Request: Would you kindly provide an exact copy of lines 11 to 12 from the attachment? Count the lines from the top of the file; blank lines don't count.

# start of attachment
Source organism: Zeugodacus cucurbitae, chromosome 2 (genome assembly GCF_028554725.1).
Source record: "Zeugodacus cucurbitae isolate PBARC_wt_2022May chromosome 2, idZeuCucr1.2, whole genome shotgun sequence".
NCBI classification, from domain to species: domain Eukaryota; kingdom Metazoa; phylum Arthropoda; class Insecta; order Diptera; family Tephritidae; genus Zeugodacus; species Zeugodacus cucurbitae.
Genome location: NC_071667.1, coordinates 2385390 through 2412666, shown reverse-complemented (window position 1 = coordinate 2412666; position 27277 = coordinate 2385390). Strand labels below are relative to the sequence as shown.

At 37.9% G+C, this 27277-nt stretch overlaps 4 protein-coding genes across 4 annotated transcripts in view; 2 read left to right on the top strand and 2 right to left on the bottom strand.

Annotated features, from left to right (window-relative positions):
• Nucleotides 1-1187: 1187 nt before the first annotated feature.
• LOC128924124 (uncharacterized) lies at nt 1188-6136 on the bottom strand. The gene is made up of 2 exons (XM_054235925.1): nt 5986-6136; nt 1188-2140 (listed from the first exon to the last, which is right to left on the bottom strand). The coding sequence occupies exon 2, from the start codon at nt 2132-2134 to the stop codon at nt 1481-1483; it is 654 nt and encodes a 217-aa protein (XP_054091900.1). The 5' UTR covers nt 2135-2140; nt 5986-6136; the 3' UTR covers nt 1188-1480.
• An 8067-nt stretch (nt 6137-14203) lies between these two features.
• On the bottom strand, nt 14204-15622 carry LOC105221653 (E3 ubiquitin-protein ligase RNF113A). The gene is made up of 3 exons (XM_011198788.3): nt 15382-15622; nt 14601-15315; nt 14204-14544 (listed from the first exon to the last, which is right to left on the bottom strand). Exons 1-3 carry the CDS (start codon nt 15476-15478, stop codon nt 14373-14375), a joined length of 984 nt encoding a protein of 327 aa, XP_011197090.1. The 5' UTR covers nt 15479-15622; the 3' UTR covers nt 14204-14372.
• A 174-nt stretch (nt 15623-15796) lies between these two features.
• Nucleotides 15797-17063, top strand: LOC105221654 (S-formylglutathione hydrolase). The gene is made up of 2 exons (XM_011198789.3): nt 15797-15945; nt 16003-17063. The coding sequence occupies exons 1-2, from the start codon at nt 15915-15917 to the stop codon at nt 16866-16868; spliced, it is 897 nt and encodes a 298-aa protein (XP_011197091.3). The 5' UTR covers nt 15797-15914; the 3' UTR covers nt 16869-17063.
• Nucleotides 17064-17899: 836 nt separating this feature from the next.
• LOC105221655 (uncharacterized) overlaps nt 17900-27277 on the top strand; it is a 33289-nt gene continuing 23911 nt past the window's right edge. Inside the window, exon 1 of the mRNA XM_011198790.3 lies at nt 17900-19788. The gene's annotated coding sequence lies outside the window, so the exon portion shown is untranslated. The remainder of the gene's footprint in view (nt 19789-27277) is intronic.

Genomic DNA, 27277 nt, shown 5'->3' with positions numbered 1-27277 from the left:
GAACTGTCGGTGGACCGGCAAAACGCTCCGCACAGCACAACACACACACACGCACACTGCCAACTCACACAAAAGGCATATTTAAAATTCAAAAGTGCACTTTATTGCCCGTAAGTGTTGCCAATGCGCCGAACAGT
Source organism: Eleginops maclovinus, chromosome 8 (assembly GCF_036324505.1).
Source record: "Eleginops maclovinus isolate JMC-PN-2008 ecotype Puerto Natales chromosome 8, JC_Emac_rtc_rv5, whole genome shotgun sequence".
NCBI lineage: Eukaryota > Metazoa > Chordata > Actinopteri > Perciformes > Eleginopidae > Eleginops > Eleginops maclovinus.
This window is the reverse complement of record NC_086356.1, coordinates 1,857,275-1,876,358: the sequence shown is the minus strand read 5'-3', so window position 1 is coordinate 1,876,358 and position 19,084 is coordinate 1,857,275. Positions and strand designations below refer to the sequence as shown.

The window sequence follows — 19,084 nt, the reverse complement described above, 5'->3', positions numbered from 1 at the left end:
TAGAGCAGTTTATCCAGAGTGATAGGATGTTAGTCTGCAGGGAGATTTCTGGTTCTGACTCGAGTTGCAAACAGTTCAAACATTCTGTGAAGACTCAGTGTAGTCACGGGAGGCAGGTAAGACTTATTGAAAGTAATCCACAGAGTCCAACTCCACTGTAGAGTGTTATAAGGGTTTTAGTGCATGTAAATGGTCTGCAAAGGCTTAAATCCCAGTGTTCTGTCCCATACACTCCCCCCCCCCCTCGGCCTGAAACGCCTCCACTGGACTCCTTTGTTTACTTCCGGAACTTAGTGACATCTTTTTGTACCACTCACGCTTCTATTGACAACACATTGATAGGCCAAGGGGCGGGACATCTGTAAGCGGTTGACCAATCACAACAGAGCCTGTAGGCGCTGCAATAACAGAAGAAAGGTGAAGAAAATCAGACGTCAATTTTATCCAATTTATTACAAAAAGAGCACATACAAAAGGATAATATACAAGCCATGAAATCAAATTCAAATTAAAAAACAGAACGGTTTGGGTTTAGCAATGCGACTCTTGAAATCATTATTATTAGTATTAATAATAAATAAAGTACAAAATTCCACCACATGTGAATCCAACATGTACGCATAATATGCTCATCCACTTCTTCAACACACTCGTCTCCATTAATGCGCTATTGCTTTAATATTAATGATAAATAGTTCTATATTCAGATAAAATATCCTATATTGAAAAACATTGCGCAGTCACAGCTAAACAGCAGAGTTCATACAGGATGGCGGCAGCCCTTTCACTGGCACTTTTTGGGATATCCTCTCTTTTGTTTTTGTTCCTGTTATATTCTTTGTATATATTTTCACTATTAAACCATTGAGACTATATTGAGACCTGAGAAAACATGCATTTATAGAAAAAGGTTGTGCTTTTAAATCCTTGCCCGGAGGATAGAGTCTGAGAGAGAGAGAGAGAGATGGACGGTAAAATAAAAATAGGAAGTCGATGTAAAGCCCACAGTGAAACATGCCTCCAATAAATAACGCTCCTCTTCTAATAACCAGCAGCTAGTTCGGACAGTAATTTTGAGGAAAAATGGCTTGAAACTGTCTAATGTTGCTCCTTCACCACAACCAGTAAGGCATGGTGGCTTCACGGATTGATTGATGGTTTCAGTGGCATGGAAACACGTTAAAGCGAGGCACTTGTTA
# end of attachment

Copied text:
• A 174-nt stretch (nt 15623-15796) lies between these two features.
• Nucleotides 15797-17063, top strand: LOC105221654 (S-formylglutathione hydrolase). The gene is made up of 2 exons (XM_011198789.3): nt 15797-15945; nt 16003-17063. The coding sequence occupies exons 1-2, from the start codon at nt 15915-15917 to the stop codon at nt 16866-16868; spliced, it is 897 nt and encodes a 298-aa protein (XP_011197091.3). The 5' UTR covers nt 15797-15914; the 3' UTR covers nt 16869-17063.